What to do before moving into your new home

November 14, 2014

The contract is signed and the keys to your new place are in your hands, but rarely are new homes move-in ready. Often tasks such as painting, minor repairs and renovations are needed but are better done before the actual physical move while the space is still empty. So where should you begin?

What to do before moving into your new home

[Image credit: iStock.com/AndreasWeber]

How exciting! Filling your new place with furniture and your belongings is what will make it feel like home. But hold on! Some tasks are better tackled prior to the actual move, before your stuff gets in the way and while all nooks and crannies are easily accessible.  Here's some advice to help you size up what needs doing before moving day to make it go as smooth as possible.

Transfer services and utilities

Unless you like living in a cold and dark house, you'll want to contact local utilities such as power, water, phone, cable and your Internet provider to ensure those services are turned on.

  • Although three to five days is a common turn-around time, some companies may take at least ten days to get you set up. As such, you should contact the providers at least two weeks in advance, because each will have different policies regarding transfer of service.
  • Make sure service starts when you, along with any contractors you may hire to do such things as painting or renovations, intend to prep your new place. This will likely be several days before the move-in date.
  • When you ask for services to be transferred, make sure it's after you have taken possession of your new place. They may need access inside to install or replace such things as cables, plugs and outlets.

Make a list of repairs and renovations

Unless your home is a brand-new build, you'll probably need to do minor repairs and renovations. That includes:

  • Filling small holes left in walls by hanging pictures and curtain rods.
  • Fixing drippy taps and faucets.
  • Repainting certain areas to suit your intended décor or the walls are covered in scuff marks. If the previous owner lived there for a long time and rarely redecorated, you'll probably discover the walls are dingier than you recall when you looked at the house.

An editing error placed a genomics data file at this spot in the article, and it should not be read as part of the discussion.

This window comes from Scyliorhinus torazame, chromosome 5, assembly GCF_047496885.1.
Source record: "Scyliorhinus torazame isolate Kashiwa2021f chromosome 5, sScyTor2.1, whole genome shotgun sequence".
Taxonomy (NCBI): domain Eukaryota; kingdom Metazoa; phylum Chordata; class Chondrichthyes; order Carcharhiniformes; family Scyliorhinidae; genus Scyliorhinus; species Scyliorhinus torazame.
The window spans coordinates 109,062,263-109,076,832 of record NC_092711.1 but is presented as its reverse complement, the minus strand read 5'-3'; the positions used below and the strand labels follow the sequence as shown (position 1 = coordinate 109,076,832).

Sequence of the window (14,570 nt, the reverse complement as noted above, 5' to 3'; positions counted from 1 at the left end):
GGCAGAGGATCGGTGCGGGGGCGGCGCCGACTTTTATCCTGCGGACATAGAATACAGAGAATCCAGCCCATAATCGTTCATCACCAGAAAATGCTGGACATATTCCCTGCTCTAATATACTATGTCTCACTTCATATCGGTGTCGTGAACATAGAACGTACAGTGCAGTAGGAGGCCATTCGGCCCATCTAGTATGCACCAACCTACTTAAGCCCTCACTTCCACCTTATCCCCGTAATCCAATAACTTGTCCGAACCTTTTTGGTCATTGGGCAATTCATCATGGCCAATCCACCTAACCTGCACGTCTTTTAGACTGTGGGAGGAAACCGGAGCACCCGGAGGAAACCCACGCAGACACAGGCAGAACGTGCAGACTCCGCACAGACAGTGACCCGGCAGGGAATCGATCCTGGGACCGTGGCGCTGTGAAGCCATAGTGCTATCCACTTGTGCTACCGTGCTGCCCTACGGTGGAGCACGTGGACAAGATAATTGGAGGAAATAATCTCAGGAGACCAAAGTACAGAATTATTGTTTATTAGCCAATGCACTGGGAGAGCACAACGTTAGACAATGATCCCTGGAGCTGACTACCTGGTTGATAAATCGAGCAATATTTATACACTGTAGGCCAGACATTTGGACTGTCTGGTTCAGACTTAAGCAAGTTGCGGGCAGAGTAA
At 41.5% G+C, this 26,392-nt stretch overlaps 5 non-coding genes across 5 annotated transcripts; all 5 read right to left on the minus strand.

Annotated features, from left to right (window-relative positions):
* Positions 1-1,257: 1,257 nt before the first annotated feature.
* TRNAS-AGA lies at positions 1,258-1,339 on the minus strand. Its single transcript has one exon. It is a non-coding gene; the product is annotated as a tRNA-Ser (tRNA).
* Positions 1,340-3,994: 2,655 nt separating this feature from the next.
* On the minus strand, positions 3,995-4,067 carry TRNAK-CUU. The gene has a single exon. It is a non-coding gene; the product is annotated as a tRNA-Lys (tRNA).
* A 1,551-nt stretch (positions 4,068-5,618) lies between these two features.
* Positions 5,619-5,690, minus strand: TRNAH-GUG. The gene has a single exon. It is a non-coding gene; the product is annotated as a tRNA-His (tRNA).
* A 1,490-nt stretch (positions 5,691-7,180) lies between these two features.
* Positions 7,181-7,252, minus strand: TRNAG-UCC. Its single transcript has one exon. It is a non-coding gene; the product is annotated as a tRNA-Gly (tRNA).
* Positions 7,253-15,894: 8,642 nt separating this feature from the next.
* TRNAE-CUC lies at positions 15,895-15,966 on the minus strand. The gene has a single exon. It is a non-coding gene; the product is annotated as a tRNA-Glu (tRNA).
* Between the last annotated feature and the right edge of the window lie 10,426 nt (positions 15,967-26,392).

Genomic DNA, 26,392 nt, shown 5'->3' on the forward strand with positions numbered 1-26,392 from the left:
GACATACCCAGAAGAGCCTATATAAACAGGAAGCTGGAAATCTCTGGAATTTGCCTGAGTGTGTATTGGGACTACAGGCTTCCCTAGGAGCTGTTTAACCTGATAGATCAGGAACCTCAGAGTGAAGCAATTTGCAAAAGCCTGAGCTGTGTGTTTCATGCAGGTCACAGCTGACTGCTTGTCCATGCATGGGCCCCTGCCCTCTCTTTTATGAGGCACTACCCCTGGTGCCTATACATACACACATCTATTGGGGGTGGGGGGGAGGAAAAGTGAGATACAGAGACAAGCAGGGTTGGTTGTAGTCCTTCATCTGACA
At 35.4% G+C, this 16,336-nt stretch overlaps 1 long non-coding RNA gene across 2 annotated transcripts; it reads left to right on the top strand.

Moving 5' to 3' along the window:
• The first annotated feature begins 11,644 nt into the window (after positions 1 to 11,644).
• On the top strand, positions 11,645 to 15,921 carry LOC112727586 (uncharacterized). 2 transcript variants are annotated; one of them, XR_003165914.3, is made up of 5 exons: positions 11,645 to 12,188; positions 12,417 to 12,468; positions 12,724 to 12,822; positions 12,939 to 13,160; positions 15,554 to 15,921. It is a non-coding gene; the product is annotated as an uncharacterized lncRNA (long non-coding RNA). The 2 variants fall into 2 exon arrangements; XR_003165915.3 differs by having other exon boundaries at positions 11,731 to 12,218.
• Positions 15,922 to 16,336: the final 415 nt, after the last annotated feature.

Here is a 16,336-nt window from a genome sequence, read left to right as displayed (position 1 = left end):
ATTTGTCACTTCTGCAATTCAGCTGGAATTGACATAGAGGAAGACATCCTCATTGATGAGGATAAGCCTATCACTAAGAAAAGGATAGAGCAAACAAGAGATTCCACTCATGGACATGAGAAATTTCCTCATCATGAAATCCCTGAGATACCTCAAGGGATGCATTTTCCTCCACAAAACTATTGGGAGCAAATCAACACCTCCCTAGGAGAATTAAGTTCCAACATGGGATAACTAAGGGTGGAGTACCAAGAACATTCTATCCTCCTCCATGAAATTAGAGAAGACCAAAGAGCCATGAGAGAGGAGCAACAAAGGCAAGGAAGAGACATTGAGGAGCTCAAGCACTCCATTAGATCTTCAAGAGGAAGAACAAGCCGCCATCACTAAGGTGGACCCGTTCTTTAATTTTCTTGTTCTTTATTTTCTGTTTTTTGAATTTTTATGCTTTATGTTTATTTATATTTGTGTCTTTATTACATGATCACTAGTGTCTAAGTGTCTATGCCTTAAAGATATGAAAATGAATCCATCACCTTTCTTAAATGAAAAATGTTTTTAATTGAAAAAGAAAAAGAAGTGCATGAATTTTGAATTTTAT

Recruit friends and family
Get family and friends to help you give your place the once-over both inside and out.

  • Give everyone a pencil and paper pad or encourage them to bring their smartphones or cameras.
  • Ask each person to wander through the house, snapping pictures and writing down any issues they see.
  • Assign each person a specific area to investigate. Don't forget to include the outside of the house.

You could always make it a fun challenge and offer a prize to whoever discovers the most problems!

Prioritize issues
Sort the issues you anticipate into three categories:

  1. Issues that you can fix immediately by yourself – such as missing light bulbs or loose cabinet door screws. Make these repairs that day, if you can.
  2. Repairs you can do later with the right supplies – like replacing a torn window screen, patching minor dings and dents in walls, and replacing old door handles and latches.
  3. Fixes that require professional repair – such as a misaligned door, electrical outlets that require replacement, or dark dingy rooms that desperately need a coat of paint.

Tend to these final two categories as soon as possible.

Give your new home a scrub

You wouldn't want to pile your nice clean clothes onto a dusty closet shelf or reach into a pantry full of cobwebs. That's why it's essential to give your home a thorough cleaning before putting anything in it.

  • Work on the hard-to-reach spots that may have been neglected over the years, such as behind and under major appliances, the tops of cabinets, ceiling lights and fans, and on the baseboards and crown moulding.
  • If you don't have time for such a thorough cleaning, hire a maid service or negotiate having the seller or landlord have your new home cleaned prior to your arrival.

With time, paint on walls tends to fade or discolour, which gives the impression of being dirty no matter how well you clean it. Other times if the grime is too thick or very old, it'll leave stains that you simply can't remove with elbow grease alone.

  • You can solve either problem with a lick of paint to freshen things up.

Taking the time to prep your place before the move will make it seem new, fresh and welcoming. You'll also be able to focus more on making your space livable rather than worrying about whether something in your home is either dirty or likely to go wrong.

The material on this website is provided for entertainment, informational and educational purposes only and should never act as a substitute to the advice of an applicable professional. Use of this website is subject to our terms of use and privacy policy.
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